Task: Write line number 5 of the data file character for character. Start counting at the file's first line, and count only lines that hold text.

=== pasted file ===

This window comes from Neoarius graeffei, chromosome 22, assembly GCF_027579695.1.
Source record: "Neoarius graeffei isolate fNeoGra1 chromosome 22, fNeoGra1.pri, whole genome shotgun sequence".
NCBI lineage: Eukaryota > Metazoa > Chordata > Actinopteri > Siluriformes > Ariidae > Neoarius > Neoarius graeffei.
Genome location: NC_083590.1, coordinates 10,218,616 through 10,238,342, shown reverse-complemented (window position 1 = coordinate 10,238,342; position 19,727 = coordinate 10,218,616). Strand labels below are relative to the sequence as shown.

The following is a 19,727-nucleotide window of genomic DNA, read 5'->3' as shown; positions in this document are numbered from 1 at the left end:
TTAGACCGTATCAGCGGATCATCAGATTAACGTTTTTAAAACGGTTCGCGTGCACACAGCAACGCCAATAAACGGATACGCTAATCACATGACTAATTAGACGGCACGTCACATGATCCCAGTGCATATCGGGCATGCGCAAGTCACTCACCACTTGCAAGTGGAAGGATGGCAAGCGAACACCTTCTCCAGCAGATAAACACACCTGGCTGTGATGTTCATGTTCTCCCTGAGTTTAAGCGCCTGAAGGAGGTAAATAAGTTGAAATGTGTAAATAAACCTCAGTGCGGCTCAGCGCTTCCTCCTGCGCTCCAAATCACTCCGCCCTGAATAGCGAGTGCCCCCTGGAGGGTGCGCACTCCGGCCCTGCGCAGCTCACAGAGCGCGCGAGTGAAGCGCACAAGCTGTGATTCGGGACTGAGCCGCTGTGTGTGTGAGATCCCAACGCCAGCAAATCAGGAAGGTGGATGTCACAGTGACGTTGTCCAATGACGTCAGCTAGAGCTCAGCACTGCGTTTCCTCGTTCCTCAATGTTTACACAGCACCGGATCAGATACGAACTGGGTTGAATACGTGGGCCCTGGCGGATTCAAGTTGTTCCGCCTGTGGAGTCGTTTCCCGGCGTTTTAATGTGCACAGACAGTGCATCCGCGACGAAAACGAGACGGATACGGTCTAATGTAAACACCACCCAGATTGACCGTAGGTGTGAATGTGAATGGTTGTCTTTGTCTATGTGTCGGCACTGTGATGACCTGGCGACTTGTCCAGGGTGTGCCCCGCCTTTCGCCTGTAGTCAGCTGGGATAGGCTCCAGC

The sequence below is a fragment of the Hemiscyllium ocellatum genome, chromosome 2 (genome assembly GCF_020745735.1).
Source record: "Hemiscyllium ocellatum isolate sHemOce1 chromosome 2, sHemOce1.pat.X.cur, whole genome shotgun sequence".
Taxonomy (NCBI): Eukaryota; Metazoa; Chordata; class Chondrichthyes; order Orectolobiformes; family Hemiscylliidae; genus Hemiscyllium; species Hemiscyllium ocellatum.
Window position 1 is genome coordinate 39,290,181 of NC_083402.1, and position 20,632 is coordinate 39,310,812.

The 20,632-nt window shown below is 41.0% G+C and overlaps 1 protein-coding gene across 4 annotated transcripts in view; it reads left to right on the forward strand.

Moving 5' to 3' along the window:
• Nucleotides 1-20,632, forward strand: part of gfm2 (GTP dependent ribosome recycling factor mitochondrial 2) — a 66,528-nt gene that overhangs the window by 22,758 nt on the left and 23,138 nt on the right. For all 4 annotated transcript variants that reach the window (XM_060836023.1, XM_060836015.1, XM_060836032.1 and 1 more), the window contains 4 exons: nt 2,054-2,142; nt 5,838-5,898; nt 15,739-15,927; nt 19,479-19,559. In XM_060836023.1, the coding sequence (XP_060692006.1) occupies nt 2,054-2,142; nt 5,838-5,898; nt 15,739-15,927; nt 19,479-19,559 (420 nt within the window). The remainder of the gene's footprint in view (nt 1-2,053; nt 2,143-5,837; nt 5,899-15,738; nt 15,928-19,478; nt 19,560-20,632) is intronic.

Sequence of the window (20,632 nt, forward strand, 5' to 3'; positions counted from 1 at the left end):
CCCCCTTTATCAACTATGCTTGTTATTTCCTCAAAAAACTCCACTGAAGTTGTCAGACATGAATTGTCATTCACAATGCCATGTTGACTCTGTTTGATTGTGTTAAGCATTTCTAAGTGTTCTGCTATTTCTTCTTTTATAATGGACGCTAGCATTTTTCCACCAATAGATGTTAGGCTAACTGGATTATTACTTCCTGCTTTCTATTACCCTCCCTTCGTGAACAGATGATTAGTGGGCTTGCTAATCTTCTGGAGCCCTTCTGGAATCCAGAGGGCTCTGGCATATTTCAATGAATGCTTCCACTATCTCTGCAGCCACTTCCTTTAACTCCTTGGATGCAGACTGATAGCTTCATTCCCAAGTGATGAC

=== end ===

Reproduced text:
The following is a 19,727-nucleotide window of genomic DNA, read 5'->3' as shown; positions in this document are numbered from 1 at the left end: